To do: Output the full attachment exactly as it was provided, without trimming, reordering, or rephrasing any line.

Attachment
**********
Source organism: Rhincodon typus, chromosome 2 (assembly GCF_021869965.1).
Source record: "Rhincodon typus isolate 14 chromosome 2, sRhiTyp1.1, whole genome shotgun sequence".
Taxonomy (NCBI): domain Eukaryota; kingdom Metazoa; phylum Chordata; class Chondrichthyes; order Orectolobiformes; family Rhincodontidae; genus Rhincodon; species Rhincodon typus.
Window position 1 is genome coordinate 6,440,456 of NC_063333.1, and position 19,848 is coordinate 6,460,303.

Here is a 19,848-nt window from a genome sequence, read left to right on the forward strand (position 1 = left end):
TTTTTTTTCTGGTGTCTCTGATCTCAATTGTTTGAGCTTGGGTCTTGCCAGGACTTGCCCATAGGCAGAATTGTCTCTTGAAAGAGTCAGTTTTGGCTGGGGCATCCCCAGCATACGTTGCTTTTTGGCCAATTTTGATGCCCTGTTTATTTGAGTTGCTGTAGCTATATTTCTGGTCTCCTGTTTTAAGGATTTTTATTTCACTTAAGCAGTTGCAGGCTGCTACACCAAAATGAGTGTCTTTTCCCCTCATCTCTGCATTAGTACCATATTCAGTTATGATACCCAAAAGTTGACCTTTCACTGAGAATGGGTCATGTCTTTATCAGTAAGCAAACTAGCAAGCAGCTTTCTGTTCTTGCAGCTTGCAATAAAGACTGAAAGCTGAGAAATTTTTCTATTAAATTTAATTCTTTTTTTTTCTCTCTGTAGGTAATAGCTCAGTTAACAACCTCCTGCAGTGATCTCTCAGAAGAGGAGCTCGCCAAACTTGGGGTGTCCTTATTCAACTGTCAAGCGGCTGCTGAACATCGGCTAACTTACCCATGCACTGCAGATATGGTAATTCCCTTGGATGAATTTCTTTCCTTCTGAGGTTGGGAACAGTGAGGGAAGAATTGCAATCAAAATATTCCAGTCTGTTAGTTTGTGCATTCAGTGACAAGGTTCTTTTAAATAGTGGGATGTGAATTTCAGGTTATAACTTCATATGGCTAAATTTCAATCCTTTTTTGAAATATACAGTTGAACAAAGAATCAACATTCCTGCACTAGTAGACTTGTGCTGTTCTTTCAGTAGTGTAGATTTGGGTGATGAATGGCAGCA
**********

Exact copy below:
Source organism: Rhincodon typus, chromosome 2 (assembly GCF_021869965.1).
Source record: "Rhincodon typus isolate 14 chromosome 2, sRhiTyp1.1, whole genome shotgun sequence".
Taxonomy (NCBI): domain Eukaryota; kingdom Metazoa; phylum Chordata; class Chondrichthyes; order Orectolobiformes; family Rhincodontidae; genus Rhincodon; species Rhincodon typus.
Window position 1 is genome coordinate 6,440,456 of NC_063333.1, and position 19,848 is coordinate 6,460,303.

Here is a 19,848-nt window from a genome sequence, read left to right on the forward strand (position 1 = left end):
TTTTTTTTCTGGTGTCTCTGATCTCAATTGTTTGAGCTTGGGTCTTGCCAGGACTTGCCCATAGGCAGAATTGTCTCTTGAAAGAGTCAGTTTTGGCTGGGGCATCCCCAGCATACGTTGCTTTTTGGCCAATTTTGATGCCCTGTTTATTTGAGTTGCTGTAGCTATATTTCTGGTCTCCTGTTTTAAGGATTTTTATTTCACTTAAGCAGTTGCAGGCTGCTACACCAAAATGAGTGTCTTTTCCCCTCATCTCTGCATTAGTACCATATTCAGTTATGATACCCAAAAGTTGACCTTTCACTGAGAATGGGTCATGTCTTTATCAGTAAGCAAACTAGCAAGCAGCTTTCTGTTCTTGCAGCTTGCAATAAAGACTGAAAGCTGAGAAATTTTTCTATTAAATTTAATTCTTTTTTTTTCTCTCTGTAGGTAATAGCTCAGTTAACAACCTCCTGCAGTGATCTCTCAGAAGAGGAGCTCGCCAAACTTGGGGTGTCCTTATTCAACTGTCAAGCGGCTGCTGAACATCGGCTAACTTACCCATGCACTGCAGATATGGTAATTCCCTTGGATGAATTTCTTTCCTTCTGAGGTTGGGAACAGTGAGGGAAGAATTGCAATCAAAATATTCCAGTCTGTTAGTTTGTGCATTCAGTGACAAGGTTCTTTTAAATAGTGGGATGTGAATTTCAGGTTATAACTTCATATGGCTAAATTTCAATCCTTTTTTGAAATATACAGTTGAACAAAGAATCAACATTCCTGCACTAGTAGACTTGTGCTGTTCTTTCAGTAGTGTAGATTTGGGTGATGAATGGCAGCA